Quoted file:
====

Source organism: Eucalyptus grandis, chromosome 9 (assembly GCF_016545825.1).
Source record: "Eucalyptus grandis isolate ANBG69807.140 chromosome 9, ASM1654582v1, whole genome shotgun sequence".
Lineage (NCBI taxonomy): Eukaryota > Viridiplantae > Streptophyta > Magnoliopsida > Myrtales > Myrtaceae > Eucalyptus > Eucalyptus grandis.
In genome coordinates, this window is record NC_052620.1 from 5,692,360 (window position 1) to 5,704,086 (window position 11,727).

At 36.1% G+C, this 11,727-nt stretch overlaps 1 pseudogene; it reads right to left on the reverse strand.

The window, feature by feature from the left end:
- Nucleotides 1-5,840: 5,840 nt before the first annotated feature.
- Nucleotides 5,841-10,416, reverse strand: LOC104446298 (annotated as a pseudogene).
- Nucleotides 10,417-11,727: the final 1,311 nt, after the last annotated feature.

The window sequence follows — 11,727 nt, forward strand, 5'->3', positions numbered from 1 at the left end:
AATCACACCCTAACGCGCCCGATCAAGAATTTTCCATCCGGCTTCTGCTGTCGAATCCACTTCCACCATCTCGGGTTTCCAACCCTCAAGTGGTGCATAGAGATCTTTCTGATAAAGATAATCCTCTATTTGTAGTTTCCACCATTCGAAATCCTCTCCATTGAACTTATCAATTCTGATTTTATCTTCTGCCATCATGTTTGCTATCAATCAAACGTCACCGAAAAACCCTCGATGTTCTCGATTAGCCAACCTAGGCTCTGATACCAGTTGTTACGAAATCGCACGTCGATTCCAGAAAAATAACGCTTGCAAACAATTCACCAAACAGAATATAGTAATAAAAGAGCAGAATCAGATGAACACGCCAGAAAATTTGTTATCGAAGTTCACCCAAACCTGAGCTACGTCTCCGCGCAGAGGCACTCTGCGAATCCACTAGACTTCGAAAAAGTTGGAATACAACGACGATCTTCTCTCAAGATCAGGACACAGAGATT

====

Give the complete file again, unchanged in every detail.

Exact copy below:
Source organism: Eucalyptus grandis, chromosome 9 (assembly GCF_016545825.1).
Source record: "Eucalyptus grandis isolate ANBG69807.140 chromosome 9, ASM1654582v1, whole genome shotgun sequence".
Lineage (NCBI taxonomy): Eukaryota > Viridiplantae > Streptophyta > Magnoliopsida > Myrtales > Myrtaceae > Eucalyptus > Eucalyptus grandis.
In genome coordinates, this window is record NC_052620.1 from 5,692,360 (window position 1) to 5,704,086 (window position 11,727).

At 36.1% G+C, this 11,727-nt stretch overlaps 1 pseudogene; it reads right to left on the reverse strand.

The window, feature by feature from the left end:
- Nucleotides 1-5,840: 5,840 nt before the first annotated feature.
- Nucleotides 5,841-10,416, reverse strand: LOC104446298 (annotated as a pseudogene).
- Nucleotides 10,417-11,727: the final 1,311 nt, after the last annotated feature.

The window sequence follows — 11,727 nt, forward strand, 5'->3', positions numbered from 1 at the left end:
AATCACACCCTAACGCGCCCGATCAAGAATTTTCCATCCGGCTTCTGCTGTCGAATCCACTTCCACCATCTCGGGTTTCCAACCCTCAAGTGGTGCATAGAGATCTTTCTGATAAAGATAATCCTCTATTTGTAGTTTCCACCATTCGAAATCCTCTCCATTGAACTTATCAATTCTGATTTTATCTTCTGCCATCATGTTTGCTATCAATCAAACGTCACCGAAAAACCCTCGATGTTCTCGATTAGCCAACCTAGGCTCTGATACCAGTTGTTACGAAATCGCACGTCGATTCCAGAAAAATAACGCTTGCAAACAATTCACCAAACAGAATATAGTAATAAAAGAGCAGAATCAGATGAACACGCCAGAAAATTTGTTATCGAAGTTCACCCAAACCTGAGCTACGTCTCCGCGCAGAGGCACTCTGCGAATCCACTAGACTTCGAAAAAGTTGGAATACAACGACGATCTTCTCTCAAGATCAGGACACAGAGATT